Daniel Epstein wants private companies to invest in local communities in order to secure survival for its company and industry but to improve the quality of life for children developing in them:

But what if that toddler had something to offer investors? If she could sell a percentage of her future income in exchange for a coupon to receive child care and if the government offered tax credits to investors to compensate them for the decreased social cost that they finance, investors might compete to pay for her education. Millions of children would gain access to the financing that they need to reach their full potential, the government would reap significant savings and investors would profit handsomely. Furthermore, such a system would have revolutionary side effects.

Just as the stock market has allowed the invisible hand to guide funds to stocks that have promising growth potential, a human capital market would guide funds to people with promising potential to increase earnings and cut social costs. This is where the human capital market would transform society, because Heckman’s research shows that the 17 percent compound annual growth rate is restricted to the poorest members of society. Think about it in reference to the law of diminishing returns: Investments make the biggest impact on investees with the most to gain. Now add the fact that children from wealthy families wouldn’t need to issue shares, and we arrive at a solution to deficient human capital development; a solution to the problem of educational inequity.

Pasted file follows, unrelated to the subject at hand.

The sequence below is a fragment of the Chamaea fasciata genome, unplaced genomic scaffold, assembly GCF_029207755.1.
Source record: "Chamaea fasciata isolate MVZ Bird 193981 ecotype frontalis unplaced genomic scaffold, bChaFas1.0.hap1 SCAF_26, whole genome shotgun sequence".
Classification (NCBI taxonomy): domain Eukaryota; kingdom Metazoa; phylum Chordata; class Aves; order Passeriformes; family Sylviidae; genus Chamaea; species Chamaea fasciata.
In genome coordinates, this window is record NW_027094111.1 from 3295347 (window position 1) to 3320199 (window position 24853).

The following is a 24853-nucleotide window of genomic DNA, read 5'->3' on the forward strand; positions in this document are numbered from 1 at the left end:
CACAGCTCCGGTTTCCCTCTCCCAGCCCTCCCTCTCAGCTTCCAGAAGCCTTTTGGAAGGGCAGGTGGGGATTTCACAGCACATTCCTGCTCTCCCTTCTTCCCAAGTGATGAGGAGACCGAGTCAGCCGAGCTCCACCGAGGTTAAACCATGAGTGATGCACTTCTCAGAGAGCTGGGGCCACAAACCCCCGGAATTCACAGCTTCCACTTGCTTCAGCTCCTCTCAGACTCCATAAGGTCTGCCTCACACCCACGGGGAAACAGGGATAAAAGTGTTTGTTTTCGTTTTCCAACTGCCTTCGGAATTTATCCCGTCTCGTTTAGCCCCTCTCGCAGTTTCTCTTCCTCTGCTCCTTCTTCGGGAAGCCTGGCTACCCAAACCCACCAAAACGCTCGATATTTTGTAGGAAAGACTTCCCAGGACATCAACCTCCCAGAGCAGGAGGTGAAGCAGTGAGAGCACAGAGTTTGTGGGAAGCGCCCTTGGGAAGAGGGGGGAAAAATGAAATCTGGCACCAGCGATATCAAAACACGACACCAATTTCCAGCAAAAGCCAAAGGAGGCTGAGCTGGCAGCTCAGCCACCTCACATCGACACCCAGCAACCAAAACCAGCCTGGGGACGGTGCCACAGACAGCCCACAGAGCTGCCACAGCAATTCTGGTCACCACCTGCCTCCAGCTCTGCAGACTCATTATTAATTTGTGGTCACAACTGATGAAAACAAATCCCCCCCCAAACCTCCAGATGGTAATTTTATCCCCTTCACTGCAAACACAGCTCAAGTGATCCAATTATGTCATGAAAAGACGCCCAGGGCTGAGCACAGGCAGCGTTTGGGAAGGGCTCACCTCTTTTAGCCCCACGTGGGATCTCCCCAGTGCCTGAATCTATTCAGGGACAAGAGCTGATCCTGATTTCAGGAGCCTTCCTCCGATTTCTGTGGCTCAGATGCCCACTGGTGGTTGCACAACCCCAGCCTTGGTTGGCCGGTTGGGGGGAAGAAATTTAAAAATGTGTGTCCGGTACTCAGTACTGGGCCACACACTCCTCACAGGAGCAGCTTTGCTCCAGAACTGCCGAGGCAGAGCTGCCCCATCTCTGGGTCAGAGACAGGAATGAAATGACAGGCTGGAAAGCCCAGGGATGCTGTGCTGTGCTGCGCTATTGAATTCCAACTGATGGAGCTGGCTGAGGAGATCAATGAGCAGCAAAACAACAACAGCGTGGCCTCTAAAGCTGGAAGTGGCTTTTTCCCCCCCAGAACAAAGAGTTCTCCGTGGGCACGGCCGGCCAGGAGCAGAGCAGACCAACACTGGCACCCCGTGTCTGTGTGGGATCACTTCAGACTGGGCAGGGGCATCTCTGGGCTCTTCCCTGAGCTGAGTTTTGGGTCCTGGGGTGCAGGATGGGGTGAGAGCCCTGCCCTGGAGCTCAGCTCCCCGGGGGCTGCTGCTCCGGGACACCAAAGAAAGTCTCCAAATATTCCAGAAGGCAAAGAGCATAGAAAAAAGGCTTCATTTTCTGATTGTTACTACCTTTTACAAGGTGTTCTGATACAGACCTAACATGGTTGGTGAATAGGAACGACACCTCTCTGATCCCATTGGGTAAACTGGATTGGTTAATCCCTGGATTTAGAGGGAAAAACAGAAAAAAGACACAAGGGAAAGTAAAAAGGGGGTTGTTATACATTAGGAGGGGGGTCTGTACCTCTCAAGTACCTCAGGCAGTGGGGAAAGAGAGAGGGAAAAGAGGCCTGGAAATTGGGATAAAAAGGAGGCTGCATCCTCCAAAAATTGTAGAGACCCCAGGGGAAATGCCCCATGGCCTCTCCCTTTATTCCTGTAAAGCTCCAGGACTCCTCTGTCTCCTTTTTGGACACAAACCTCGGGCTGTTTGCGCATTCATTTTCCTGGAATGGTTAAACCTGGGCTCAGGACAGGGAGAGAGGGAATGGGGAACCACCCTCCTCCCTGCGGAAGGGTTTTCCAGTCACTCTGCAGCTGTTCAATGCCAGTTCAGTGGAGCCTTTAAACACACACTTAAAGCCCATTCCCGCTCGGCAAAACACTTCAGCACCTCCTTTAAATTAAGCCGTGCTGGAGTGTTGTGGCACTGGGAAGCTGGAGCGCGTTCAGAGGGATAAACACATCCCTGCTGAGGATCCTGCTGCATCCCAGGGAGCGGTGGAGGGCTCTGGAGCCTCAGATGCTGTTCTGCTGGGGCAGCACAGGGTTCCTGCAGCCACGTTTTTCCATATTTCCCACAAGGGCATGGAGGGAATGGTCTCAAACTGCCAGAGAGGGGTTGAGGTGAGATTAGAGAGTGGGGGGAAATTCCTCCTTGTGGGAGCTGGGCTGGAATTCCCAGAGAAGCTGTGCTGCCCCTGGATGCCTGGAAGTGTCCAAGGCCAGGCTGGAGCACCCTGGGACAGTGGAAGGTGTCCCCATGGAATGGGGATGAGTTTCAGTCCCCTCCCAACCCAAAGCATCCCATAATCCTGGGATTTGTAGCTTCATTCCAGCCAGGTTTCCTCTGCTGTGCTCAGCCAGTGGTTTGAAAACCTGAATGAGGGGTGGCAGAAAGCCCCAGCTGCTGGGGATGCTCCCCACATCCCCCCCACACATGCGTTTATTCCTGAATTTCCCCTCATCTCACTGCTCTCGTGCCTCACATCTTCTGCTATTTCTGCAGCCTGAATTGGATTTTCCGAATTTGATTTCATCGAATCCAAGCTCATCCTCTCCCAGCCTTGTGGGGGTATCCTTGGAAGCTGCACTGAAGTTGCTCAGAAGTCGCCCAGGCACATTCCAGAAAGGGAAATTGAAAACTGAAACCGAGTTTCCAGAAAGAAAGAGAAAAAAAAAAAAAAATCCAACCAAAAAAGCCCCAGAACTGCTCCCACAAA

Lots of big ideas here, although many may get the feeling Epstein is recalling indentured servants to the culture. I do fear a society as the author proposes would not be as well-rounded as our current education system provides. Say Detroit’s curriculum is limited to shop class, NYC’s to finance, or Des Moines to bio-tech.